EXAMPLES

In the examples, the inherent viscosities of the polymers are determined (if sufficiently soluble) at 25 C. in a 40/36/24 weight mixture of p-chlorophenol/phenol/1,1,2,2-tetrachloroethane at a concentration of 0.1 g./100 mL. The melting points are determined with a Perkin-Elmer DSC-2 differential scanning calorimeter. Films are pressed in a Hannafin press at 10-20 C. above the melting point of the respective polymers. The infrared spectra are obtained with a Perkin-Elmer Sodium Chloride Infrared Spectrophotometer, Model No. 137. The 13 C NMR spectra are obtained with a Bruker HX-90E carbon-13 NMR spectrometer, using a mixture of trifluoroacetic acid/d-chloroform as a solvent. Proton NMR analyses are carried out in a JEOL NMR Spectrometer, Model MH100.

1. This example illustrates the preparation of a poly(ester-carbonate) containing a high level (47.5 mole %) of carbonate moiety [(A)>>(B); (C)=0].

A mixture of 25.8 g. (0.075 mole) bisphenol A bis(methylcarbonate), 0.92 g. (0.00375 mole) dimethyl 2,6-naphthalenedicarboxylate, and titanium tetraisopropoxide (150 ppm Ti, based on the total weight of polymer being made) are placed in a flask equipped with metal stirrer and provision for maintaining a nitrogen atmosphere in the flask. Provision is also made for applying vacuum to the flask. After being purged with N2 three times, the contents of the flask are vacuum dried at 110 C. for 30 minutes at 20 torr. The flask is immersed in a metal bath maintained at 280 C. and heated with stirring under nitrogen for 90 minutes. After three minutes heating, a low-boiling distillate is evident. The metal bath temperature is increased to 320 C. for 45 minutes. Vacuum is then applied to the flask, and the pressure is decreased to >0.5 torr during about five minutes. Thirty-five minutes after application of vacuum, the temperature of the metal bath is increased to 340 C., and the reaction mixture is stirred under vacuum for an additional 150 minutes. The resulting polymer is medium to high melt viscosity and has an I.V. of 0.52. A film pressed at 320 C. is tough, amber, and clear.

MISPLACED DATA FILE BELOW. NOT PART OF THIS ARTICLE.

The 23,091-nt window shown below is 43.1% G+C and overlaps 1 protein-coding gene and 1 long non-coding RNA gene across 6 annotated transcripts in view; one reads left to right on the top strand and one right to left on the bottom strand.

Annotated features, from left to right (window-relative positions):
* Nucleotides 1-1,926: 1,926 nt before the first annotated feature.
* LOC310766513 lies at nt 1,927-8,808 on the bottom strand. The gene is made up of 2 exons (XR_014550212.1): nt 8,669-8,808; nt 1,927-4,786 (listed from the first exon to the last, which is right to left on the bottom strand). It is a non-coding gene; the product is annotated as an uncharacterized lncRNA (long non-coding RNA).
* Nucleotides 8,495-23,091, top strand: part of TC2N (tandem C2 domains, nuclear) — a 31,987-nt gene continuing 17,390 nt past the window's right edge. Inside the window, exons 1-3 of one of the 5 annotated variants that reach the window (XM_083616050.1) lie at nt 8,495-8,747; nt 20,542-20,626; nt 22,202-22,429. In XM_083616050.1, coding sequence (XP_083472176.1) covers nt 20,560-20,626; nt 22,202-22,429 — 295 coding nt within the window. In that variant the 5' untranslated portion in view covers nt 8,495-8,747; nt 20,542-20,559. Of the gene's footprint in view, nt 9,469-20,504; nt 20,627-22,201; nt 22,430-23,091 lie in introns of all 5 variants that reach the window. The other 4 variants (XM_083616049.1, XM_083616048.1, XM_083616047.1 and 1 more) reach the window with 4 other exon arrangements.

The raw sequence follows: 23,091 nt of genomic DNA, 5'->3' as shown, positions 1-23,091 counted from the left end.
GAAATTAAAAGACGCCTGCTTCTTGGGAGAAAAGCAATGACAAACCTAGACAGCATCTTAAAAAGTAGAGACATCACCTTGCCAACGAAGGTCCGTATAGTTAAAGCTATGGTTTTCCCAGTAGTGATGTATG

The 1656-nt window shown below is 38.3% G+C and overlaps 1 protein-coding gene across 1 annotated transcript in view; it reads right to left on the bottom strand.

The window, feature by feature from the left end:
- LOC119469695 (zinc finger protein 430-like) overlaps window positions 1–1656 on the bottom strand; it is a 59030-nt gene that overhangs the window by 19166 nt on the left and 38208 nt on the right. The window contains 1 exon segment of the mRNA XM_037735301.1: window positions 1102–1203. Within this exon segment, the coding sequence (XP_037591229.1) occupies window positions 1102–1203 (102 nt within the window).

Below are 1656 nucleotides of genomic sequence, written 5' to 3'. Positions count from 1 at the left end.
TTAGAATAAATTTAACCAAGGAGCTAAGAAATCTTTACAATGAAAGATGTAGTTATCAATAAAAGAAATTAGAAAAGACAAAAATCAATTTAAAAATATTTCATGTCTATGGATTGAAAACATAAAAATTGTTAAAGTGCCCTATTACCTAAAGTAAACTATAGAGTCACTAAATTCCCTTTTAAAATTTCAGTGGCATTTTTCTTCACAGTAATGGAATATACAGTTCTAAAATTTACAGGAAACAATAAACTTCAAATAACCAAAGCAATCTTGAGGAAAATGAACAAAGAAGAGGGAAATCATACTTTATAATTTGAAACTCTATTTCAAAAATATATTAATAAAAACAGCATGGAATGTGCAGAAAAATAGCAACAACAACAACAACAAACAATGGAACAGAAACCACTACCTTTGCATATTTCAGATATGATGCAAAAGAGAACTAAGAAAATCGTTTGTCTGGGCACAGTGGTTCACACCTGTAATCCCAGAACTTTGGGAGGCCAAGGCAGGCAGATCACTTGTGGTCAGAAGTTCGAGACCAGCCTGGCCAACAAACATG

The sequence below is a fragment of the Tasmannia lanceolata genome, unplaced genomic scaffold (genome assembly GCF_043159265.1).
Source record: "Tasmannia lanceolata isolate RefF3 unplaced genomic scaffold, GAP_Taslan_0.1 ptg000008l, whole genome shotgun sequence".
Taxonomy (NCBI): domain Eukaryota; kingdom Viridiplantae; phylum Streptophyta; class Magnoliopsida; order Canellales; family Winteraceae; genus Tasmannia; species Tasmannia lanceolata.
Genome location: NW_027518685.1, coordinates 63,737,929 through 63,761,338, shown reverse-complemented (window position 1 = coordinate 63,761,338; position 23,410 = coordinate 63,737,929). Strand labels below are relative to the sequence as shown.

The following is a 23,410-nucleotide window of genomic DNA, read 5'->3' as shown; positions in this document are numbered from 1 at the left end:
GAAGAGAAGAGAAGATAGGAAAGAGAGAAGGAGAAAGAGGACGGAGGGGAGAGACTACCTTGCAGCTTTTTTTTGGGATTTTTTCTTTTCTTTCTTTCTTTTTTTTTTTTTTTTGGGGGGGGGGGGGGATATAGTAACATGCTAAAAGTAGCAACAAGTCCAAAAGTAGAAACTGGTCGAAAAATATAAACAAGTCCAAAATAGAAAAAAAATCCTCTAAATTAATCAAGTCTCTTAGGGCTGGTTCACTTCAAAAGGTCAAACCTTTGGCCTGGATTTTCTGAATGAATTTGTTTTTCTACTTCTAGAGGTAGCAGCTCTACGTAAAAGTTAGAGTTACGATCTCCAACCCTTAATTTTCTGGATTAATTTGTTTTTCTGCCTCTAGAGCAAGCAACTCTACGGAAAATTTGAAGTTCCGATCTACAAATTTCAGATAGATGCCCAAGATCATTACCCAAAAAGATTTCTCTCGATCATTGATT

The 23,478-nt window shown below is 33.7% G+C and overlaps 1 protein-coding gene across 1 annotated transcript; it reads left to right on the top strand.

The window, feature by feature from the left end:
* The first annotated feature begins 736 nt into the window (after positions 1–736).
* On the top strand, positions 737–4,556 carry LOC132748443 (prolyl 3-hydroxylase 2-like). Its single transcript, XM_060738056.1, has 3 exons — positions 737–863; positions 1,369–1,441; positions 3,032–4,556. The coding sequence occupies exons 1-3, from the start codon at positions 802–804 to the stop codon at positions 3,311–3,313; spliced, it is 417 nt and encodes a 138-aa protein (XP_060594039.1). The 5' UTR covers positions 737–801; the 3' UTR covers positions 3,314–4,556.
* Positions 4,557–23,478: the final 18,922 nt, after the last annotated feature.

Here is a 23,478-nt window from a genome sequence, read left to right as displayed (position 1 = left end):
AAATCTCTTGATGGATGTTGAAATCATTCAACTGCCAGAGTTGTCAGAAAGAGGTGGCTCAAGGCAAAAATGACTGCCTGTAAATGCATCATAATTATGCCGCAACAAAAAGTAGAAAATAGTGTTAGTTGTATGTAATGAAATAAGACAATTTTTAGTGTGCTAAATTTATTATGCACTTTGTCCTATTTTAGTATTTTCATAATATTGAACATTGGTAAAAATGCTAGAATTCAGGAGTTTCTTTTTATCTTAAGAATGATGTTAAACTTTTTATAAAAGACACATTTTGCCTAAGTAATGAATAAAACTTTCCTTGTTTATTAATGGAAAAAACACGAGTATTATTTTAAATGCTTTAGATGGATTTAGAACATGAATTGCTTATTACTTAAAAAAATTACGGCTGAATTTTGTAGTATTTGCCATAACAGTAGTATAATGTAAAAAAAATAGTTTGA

2. This example illustrates the preparation of a poly(ester-carbonate) containing a low level (2.5 mole %) of carbonate moiety and the use of a solid-state polymerization technique [(A)>(B); (C)=0].

A mixture of 22.6 g. (0.10 mole) hydroquinonebis(methylcarbonate), 18.43 g. (0.095 mole) dimethyl isophthalate, and titanium tetraisopropoxide (150 ppm Ti, based on the total amount of polymer being made) are placed in a flask equipped as described in Example 1. After being purged with nitrogen three times, the contents of the flask are vacuum dried for 30 minutes at 110 C. and 0.5 torr. The flask is immersed in a metal bath maintained at 280 C. and heated with stirring under nitrogen for 70 minutes. After three minutes heating, a low-boiling distillate is evident. The metal bath temperature is increased to 320 C. for 43 minutes and then to 360 C. for 20 minutes. At this time, vacuum is applied to the flask, and the pressure is reduced to 0.5 torr during 14 minutes. The polymerization is continued at reduced pressure for 12 minutes, during which time the polymer turns to a tan solid. After being cooled, the prepolymer is removed from the flask and ground through a 20 mesh screen. The prepolymer is insoluble in the I.V. solvent. An infrared spectrum indicates the prepolymer contains a small amount of carbonate. The 20 mesh particles of prepolymer are further polymerized in a glass tube at 340 C. for 6 hours at 0.1-0.2 torr. The light brown polymer is insoluble in the I.V. solvent, but a tough film is pressed at 400 C.

3. This example illustrates the preparation of a poly(ester-carbonate) containing the p-hydroxybenzoic acid moiety but no dicarboxylic acid moiety [(B)=0].